As an atheist, my morals (to the extent that I have them) are simply a practical art of avoiding conflict with other humans. There's no particular need for divinity; the fact that I'm surrounded by seven billion other apes who...
  • Commented on A different cluetrain
    It's worth noting that the Kurdish population overlaps the borders between Iraq, Turkey, Syria, and Iran. Iraqi Kurdistan was kept within Iraq, at least on paper, for fear of an independent Kurdistan setting off a regional war. An independent Kurdistan...
  • Commented on A different cluetrain
    I'm not sure what, beyond enlightened despotism, or a quasi-religious fervor, actually could deliver radical change in a modern setting. It's possible that the inherent complexity of our current level of technology is a major barrier to change. The...
  • Commented on A different cluetrain
    I think that by now, those who survive in the Western military establishment have bought in to the idea of capital intensive war. But, on land (naval war being a different matter), it still doesn't seem to work, at least...
  • Commented on A different cluetrain
    I see your point, but a good case could be made that, short of the kill-us-all-let-God-sort-us-out WWIII scenario, capital intensive warfare just doesn't work. Vietnam, Afghanistan, Iraq, you know the drill. If anything, it seems to me that capital intensive...
  • Commented on A different cluetrain
    Automation will take at least a century in the most optimistic scenario. Part of the problem is which jobs are being automated first; they tend to be jobs involving high levels of logical reasoning or quantitative skill, both of which...
  • Commented on A different cluetrain
    About 100 years ago, more or less, there was a school of thought that said capitalism is self-liquidating. Capital tends to accumulate in fewer and fewer hands. Eventually those hands manage to purchase political power, and from that point on...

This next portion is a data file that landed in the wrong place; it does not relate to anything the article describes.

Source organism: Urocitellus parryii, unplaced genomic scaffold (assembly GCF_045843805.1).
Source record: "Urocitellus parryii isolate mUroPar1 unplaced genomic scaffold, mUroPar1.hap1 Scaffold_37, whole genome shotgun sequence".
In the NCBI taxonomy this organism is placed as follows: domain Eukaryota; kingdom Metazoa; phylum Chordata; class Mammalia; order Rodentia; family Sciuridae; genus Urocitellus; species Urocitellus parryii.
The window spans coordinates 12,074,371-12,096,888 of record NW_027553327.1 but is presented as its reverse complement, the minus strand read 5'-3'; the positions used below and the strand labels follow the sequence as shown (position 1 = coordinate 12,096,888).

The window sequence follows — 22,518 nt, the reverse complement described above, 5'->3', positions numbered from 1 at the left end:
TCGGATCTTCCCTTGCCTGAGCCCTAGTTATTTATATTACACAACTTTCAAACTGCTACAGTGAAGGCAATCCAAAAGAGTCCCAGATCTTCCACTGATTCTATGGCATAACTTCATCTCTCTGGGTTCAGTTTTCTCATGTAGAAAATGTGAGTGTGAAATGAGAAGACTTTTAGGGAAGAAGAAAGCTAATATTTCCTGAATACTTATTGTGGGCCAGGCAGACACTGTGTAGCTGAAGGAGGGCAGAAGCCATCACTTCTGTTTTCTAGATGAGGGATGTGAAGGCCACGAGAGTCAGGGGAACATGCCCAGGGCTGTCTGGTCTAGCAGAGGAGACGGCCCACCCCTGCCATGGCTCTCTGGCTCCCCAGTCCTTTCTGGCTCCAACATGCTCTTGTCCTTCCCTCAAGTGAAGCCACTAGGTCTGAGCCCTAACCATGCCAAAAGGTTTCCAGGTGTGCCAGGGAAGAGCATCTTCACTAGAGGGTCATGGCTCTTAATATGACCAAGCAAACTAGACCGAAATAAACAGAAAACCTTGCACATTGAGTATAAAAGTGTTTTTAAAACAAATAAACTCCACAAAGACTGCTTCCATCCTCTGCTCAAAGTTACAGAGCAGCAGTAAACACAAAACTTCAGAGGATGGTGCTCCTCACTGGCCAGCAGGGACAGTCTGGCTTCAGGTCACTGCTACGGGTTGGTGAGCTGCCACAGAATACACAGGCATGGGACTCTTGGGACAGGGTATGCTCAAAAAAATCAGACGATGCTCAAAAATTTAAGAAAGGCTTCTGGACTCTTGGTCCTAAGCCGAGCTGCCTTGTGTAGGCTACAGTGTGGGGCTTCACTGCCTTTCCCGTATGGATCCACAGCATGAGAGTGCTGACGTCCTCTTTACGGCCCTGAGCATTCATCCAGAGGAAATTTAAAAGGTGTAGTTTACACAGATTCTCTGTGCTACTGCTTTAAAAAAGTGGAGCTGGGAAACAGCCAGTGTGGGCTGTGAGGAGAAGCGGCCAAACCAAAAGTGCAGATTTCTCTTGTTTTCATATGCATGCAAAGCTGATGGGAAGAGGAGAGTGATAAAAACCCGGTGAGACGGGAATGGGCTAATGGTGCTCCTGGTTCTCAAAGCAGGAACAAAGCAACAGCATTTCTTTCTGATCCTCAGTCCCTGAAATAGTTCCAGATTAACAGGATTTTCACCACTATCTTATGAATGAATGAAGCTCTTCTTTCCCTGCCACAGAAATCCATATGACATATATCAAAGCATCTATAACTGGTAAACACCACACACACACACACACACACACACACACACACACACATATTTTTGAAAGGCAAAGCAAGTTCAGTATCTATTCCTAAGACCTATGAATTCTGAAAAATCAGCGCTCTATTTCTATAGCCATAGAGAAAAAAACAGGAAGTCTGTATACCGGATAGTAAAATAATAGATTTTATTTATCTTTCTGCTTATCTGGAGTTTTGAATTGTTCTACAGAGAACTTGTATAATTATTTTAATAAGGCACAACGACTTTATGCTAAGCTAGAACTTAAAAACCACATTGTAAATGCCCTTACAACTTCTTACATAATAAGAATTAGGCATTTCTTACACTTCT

• Commented on Space Robot Sad Trombone
    Sorry. I meant about 37 C, or 95 F, wet bulb temperature. Mixed up my units....
  • Commented on Space Robot Sad Trombone
    Here is some energy use data for the U.S. in 2013, the most recent year available: https://flowcharts.llnl.gov/ If you go there and take a look, you'll notice that average energy efficiency in the U.S. at present is just under 40%....
  • Commented on Space Robot Sad Trombone
    None of those technologies are certainly impossible (immortality may be, we don't know enough about brains to be sure), but on an engineering level they're damn implausible, especially in combination. OGH's essay, "High Frontier, Redux" on the right sidebar (under...
  • Commented on Space Robot Sad Trombone
    I have a stupid question: why would we need a planet? Vacations. All that habitat maintenance is incredibly tedious and stressful. Sometimes you need a week in a place where the atmosphere just works, no supervision needed....
  • Commented on Space Robot Sad Trombone
    Yes, it's true that the problem becomes a great deal easier if we have a remarkable assortment of magical technologies like coldsleep, terraforming, interstellar communications, immortality, apparently limitless batteries, redonkulous heat sinks, and whatever is accelerating all these toys. Most...
  • Commented on Space Robot Sad Trombone
    For soft science fiction, it's a genre convention to pretend the starship is much less impossible than it is. The author wants to tell a story about aliens or some such, so a starship of some sort is a necessity....
  • Commented on Space Robot Sad Trombone
    Quantum mechanics sets a minimum beam spread on a laser. For lasers with reasonable wavelengths and plausibly-sized apertures, the signal attenuation over interstellar distances is extreme. Of course, having a star in the background won't help; the difference in angle...